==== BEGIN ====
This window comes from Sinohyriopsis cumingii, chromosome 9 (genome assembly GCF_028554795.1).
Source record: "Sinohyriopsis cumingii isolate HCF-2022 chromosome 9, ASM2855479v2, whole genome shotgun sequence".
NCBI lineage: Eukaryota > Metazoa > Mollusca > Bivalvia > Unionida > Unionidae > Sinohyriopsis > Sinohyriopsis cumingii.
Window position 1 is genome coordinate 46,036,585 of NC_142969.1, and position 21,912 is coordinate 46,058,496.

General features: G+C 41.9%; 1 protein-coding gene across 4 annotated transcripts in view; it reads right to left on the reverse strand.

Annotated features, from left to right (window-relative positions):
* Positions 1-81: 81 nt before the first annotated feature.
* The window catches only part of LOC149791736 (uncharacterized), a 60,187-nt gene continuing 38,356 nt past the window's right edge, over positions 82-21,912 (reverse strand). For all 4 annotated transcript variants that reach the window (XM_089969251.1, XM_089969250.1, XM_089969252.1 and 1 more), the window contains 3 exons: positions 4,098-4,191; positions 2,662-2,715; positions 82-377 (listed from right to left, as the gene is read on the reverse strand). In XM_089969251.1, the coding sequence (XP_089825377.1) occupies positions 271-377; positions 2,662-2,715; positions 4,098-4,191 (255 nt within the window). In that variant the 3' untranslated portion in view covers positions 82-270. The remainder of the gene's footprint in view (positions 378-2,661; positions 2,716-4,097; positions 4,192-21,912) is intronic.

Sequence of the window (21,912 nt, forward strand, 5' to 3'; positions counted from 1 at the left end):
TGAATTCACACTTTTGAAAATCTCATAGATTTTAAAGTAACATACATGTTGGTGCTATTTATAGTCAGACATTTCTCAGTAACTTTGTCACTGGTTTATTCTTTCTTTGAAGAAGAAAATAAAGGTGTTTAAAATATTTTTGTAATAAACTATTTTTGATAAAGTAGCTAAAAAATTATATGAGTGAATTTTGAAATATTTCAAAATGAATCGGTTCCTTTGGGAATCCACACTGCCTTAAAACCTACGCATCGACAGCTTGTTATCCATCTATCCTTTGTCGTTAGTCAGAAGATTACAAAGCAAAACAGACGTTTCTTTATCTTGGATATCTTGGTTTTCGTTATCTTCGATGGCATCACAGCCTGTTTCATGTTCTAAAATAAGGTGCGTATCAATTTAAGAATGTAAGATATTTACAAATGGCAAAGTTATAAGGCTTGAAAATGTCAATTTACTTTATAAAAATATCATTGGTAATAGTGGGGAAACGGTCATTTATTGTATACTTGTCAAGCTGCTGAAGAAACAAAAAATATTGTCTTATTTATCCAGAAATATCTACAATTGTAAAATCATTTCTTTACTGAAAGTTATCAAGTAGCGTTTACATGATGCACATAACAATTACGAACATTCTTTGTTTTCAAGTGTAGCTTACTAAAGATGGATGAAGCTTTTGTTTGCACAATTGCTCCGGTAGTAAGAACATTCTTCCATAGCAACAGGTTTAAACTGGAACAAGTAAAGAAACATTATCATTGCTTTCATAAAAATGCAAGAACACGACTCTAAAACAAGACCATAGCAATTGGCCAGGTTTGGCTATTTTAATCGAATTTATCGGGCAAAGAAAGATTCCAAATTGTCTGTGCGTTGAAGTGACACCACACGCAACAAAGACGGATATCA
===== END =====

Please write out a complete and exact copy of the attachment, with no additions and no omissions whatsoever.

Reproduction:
This window comes from Sinohyriopsis cumingii, chromosome 9 (genome assembly GCF_028554795.1).
Source record: "Sinohyriopsis cumingii isolate HCF-2022 chromosome 9, ASM2855479v2, whole genome shotgun sequence".
NCBI lineage: Eukaryota > Metazoa > Mollusca > Bivalvia > Unionida > Unionidae > Sinohyriopsis > Sinohyriopsis cumingii.
Window position 1 is genome coordinate 46,036,585 of NC_142969.1, and position 21,912 is coordinate 46,058,496.

General features: G+C 41.9%; 1 protein-coding gene across 4 annotated transcripts in view; it reads right to left on the reverse strand.

Annotated features, from left to right (window-relative positions):
* Positions 1-81: 81 nt before the first annotated feature.
* The window catches only part of LOC149791736 (uncharacterized), a 60,187-nt gene continuing 38,356 nt past the window's right edge, over positions 82-21,912 (reverse strand). For all 4 annotated transcript variants that reach the window (XM_089969251.1, XM_089969250.1, XM_089969252.1 and 1 more), the window contains 3 exons: positions 4,098-4,191; positions 2,662-2,715; positions 82-377 (listed from right to left, as the gene is read on the reverse strand). In XM_089969251.1, the coding sequence (XP_089825377.1) occupies positions 271-377; positions 2,662-2,715; positions 4,098-4,191 (255 nt within the window). In that variant the 3' untranslated portion in view covers positions 82-270. The remainder of the gene's footprint in view (positions 378-2,661; positions 2,716-4,097; positions 4,192-21,912) is intronic.

Sequence of the window (21,912 nt, forward strand, 5' to 3'; positions counted from 1 at the left end):
TGAATTCACACTTTTGAAAATCTCATAGATTTTAAAGTAACATACATGTTGGTGCTATTTATAGTCAGACATTTCTCAGTAACTTTGTCACTGGTTTATTCTTTCTTTGAAGAAGAAAATAAAGGTGTTTAAAATATTTTTGTAATAAACTATTTTTGATAAAGTAGCTAAAAAATTATATGAGTGAATTTTGAAATATTTCAAAATGAATCGGTTCCTTTGGGAATCCACACTGCCTTAAAACCTACGCATCGACAGCTTGTTATCCATCTATCCTTTGTCGTTAGTCAGAAGATTACAAAGCAAAACAGACGTTTCTTTATCTTGGATATCTTGGTTTTCGTTATCTTCGATGGCATCACAGCCTGTTTCATGTTCTAAAATAAGGTGCGTATCAATTTAAGAATGTAAGATATTTACAAATGGCAAAGTTATAAGGCTTGAAAATGTCAATTTACTTTATAAAAATATCATTGGTAATAGTGGGGAAACGGTCATTTATTGTATACTTGTCAAGCTGCTGAAGAAACAAAAAATATTGTCTTATTTATCCAGAAATATCTACAATTGTAAAATCATTTCTTTACTGAAAGTTATCAAGTAGCGTTTACATGATGCACATAACAATTACGAACATTCTTTGTTTTCAAGTGTAGCTTACTAAAGATGGATGAAGCTTTTGTTTGCACAATTGCTCCGGTAGTAAGAACATTCTTCCATAGCAACAGGTTTAAACTGGAACAAGTAAAGAAACATTATCATTGCTTTCATAAAAATGCAAGAACACGACTCTAAAACAAGACCATAGCAATTGGCCAGGTTTGGCTATTTTAATCGAATTTATCGGGCAAAGAAAGATTCCAAATTGTCTGTGCGTTGAAGTGACACCACACGCAACAAAGACGGATATCA